More Medical Facilities Now Offer AcupuncturePosted by in Acupuncture
According to a survey conducted by Health Forum, a subsidiary of the American Hospital Association (AHA) and Samueli Institute, a non-profit research organization, more of today’s hospitals are offering alternative medicine services such as acupuncture – a 37% increase from 2007.
The hospitals taking part in the survey said their reason for adding these services has been patient demand. Nearly 6,000 hospitals participated.
While numbers as to the specific increase in acupuncture services is unknown, the survey indicates that more patients are becoming educated about alternative therapies and are requesting these modalities from hospitals and other medical facilities.
Studies have shown for years that acupuncture is effective for a number of medical issues, especially chronic lower back pain that is the result of inflammation, spinal disc deterioration, a herniated disc, or damage to spinal nerve roots.
A study at England’s Sheffield University in 2006 showed that most patients received long-term benefits from a short course of acupuncture treatment. Even ten treatments reduced pain for two years after the treatments had ended.
In a study in Sweden, some patients were given “sham acupuncture” treatment in which the needles were placed outside of the meridian points. These patients did not have the same results as those who received actual acupuncture treatment on the specified meridian points.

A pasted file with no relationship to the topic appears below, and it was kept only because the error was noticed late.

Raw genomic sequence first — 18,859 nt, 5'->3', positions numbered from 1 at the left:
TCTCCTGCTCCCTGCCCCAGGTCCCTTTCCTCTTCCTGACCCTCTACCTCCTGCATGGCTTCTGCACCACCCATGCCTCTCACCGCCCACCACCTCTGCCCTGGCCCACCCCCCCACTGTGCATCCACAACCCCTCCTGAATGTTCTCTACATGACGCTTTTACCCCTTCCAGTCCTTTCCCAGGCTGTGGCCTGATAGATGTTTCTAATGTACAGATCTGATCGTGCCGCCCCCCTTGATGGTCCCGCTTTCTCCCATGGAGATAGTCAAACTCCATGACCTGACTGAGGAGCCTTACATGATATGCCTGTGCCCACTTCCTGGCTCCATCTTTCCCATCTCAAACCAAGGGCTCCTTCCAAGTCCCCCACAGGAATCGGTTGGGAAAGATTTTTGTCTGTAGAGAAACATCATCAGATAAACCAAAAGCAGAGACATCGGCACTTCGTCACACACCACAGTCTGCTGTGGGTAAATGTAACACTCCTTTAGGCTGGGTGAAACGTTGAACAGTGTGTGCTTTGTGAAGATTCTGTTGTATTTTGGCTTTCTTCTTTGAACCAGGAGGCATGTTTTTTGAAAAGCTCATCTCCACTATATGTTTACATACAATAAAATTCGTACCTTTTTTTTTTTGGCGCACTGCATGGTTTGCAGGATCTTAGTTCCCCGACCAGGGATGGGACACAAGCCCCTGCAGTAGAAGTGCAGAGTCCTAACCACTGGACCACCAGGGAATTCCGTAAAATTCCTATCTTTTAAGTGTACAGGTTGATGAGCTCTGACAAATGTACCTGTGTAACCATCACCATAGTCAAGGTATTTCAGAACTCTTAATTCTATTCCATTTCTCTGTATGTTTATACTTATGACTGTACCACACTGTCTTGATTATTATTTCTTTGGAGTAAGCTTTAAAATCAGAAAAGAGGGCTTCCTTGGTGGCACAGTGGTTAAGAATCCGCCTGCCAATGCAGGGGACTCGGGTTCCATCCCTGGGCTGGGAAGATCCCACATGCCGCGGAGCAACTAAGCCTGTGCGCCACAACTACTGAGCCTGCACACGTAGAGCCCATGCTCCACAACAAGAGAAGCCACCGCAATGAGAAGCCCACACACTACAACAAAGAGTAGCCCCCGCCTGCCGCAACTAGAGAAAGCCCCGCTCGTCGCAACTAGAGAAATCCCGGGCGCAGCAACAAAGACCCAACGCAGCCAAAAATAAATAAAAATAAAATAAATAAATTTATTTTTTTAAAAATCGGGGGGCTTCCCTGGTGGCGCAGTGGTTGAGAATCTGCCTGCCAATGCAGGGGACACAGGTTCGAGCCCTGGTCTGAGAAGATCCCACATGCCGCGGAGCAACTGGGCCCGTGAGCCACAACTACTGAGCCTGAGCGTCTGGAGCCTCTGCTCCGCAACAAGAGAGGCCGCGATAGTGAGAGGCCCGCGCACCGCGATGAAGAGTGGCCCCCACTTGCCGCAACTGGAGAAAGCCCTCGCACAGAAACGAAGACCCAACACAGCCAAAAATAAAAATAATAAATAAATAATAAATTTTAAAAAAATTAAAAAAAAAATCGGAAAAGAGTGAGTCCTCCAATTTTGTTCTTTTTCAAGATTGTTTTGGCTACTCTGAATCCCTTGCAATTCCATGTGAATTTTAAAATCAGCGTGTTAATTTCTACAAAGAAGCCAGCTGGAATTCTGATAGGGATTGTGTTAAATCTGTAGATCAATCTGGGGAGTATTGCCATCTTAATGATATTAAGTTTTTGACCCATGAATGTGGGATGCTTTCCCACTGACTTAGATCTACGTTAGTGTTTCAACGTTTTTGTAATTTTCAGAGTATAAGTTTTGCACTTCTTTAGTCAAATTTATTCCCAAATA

Even many of those patients who did not achieve the success they had hoped with acupuncture were able to reduce their intake of pain medications as a result of the treatments. Horses with back pain have also experienced improvement as a result of acupuncture, according to a 1987 study.
What is Acupuncture?
Historians believe that acupuncture began in China about 5,000 years ago. It is based on the belief that there are 20 meridians in the body in which energy – called “Qi” (pronounced as “chi”) – flows through. When this energy flow is blocked, the organs and systems of the body suffer.
There are certain points along the meridians that, when stimulated by needles or pressure (in the case of acupressure massage), release the blockage and allow for a balancing of Qi in the body. Acupuncture is a holistic treatment that seeks to treat the whole body from the root of the problem rather than just eliminate symptoms.
The needles used in acupuncture are very fine and thin, and most people report little to no pain because they are barely inserted into the skin. Each needle is sterilized and used just once.
While no one fully understands how acupuncture works, studies seem to indicate that there is a scientific basis for its effectiveness in treating certain medical problems.
You can follow any responses to this entry through the RSS 2.0 Both comments and pings are currently closed.